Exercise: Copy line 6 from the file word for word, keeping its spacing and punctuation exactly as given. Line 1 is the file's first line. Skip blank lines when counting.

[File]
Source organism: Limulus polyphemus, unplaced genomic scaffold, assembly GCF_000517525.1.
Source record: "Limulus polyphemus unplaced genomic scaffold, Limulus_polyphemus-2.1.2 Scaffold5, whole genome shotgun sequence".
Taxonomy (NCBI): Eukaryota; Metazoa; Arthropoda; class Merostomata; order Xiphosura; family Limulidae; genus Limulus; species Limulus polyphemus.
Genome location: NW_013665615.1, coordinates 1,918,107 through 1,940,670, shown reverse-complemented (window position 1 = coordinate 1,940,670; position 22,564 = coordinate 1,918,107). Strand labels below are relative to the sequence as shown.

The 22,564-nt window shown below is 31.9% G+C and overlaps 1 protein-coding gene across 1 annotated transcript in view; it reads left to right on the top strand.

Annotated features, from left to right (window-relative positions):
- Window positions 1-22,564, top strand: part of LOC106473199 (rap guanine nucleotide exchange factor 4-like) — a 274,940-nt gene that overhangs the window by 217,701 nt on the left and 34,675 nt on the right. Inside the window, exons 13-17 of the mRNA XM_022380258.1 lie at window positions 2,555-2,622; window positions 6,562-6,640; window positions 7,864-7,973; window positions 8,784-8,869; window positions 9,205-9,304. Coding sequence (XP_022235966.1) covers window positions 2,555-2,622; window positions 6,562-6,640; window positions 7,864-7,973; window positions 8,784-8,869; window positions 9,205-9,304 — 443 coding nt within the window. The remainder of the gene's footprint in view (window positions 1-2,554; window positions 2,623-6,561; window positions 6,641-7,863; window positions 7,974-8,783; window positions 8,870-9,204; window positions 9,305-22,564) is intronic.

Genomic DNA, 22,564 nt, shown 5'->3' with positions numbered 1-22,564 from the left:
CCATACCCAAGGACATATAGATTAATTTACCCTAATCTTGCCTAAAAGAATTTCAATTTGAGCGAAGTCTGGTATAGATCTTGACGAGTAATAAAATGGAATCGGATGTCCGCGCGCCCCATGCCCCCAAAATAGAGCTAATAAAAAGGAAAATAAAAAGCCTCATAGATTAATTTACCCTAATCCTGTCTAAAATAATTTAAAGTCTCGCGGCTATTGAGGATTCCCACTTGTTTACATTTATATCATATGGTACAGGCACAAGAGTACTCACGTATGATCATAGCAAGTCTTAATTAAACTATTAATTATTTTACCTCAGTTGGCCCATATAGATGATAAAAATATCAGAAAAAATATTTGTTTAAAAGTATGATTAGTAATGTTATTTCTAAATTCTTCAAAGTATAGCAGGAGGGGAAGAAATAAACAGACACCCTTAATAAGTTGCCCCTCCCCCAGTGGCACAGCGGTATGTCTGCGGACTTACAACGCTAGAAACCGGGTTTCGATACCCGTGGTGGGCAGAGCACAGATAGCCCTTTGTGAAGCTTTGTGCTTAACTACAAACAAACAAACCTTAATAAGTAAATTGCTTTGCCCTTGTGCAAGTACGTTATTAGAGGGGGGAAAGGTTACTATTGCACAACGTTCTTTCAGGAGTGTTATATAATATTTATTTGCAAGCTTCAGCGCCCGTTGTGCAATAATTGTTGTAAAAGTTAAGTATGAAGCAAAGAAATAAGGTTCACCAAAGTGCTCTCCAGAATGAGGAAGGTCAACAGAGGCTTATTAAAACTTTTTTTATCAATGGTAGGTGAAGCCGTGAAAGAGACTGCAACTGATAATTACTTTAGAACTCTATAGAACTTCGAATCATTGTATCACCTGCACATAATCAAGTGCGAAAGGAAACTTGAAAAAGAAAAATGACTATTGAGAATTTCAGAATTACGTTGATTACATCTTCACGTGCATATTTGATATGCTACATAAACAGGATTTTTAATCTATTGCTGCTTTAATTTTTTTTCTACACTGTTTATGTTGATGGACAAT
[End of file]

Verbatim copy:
Annotated features, from left to right (window-relative positions):